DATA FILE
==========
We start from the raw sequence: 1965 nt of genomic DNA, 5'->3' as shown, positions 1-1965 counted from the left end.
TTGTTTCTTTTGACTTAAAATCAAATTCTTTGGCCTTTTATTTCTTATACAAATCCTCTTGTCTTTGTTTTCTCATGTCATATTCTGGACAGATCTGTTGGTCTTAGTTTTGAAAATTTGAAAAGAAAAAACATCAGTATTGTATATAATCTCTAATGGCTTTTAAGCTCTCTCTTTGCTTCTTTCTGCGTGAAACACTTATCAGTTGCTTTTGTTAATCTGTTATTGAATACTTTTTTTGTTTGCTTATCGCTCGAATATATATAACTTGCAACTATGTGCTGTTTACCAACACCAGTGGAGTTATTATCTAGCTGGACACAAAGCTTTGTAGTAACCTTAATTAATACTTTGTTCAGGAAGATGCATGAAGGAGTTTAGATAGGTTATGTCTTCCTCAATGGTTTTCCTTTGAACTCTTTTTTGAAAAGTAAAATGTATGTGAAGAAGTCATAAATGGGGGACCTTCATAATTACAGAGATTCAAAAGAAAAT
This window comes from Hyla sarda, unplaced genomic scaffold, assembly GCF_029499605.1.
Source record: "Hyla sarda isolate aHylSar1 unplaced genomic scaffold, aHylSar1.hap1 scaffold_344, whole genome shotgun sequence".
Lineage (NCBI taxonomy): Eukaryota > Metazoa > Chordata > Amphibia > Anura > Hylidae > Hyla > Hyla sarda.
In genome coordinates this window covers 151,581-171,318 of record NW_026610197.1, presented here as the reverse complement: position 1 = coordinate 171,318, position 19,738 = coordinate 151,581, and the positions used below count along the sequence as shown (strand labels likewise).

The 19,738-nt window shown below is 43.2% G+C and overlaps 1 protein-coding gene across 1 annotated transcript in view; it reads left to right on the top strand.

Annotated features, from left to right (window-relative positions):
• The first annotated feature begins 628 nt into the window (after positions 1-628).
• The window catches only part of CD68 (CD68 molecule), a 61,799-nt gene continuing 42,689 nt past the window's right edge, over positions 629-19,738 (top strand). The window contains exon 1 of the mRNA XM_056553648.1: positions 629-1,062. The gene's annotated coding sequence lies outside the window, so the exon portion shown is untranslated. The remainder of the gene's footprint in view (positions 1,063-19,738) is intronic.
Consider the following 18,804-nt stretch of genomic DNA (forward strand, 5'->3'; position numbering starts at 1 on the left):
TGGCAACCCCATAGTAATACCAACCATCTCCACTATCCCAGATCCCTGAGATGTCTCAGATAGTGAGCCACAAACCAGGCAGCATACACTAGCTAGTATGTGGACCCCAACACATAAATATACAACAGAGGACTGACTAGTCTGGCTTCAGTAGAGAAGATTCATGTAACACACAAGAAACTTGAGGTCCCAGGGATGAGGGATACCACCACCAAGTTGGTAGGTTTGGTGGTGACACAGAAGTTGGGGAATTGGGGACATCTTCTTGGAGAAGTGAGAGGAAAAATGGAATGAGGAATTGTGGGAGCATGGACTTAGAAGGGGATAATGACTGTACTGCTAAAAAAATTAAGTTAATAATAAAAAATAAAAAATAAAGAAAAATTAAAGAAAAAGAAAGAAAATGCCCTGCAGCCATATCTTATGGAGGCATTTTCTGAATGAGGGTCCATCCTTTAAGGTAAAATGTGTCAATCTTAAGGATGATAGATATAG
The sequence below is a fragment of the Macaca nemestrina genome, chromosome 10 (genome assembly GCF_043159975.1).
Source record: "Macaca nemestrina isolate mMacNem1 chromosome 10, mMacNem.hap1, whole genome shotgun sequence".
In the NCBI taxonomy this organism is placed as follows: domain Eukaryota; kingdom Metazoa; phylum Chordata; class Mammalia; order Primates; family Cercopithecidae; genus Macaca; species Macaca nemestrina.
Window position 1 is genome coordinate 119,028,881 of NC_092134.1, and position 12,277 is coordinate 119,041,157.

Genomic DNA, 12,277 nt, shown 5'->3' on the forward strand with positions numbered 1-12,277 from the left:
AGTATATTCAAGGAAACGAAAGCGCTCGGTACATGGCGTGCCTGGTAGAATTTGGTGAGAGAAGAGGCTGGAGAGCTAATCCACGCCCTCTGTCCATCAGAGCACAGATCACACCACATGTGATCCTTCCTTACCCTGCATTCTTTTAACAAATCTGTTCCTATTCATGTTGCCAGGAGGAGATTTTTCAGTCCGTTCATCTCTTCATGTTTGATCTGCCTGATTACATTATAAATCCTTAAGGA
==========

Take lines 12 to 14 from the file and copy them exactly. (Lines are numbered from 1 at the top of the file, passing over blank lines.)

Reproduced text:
TGGCAACCCCATAGTAATACCAACCATCTCCACTATCCCAGATCCCTGAGATGTCTCAGATAGTGAGCCACAAACCAGGCAGCATACACTAGCTAGTATGTGGACCCCAACACATAAATATACAACAGAGGACTGACTAGTCTGGCTTCAGTAGAGAAGATTCATGTAACACACAAGAAACTTGAGGTCCCAGGGATGAGGGATACCACCACCAAGTTGGTAGGTTTGGTGGTGACACAGAAGTTGGGGAATTGGGGACATCTTCTTGGAGAAGTGAGAGGAAAAATGGAATGAGGAATTGTGGGAGCATGGACTTAGAAGGGGATAATGACTGTACTGCTAAAAAAATTAAGTTAATAATAAAAAATAAAAAATAAAGAAAAATTAAAGAAAAAGAAAGAAAATGCCCTGCAGCCATATCTTATGGAGGCATTTTCTGAATGAGGGTCCATCCTTTAAGGTAAAATGTGTCAATCTTAAGGATGATAGATATAG
The sequence below is a fragment of the Macaca nemestrina genome, chromosome 10 (genome assembly GCF_043159975.1).
Source record: "Macaca nemestrina isolate mMacNem1 chromosome 10, mMacNem.hap1, whole genome shotgun sequence".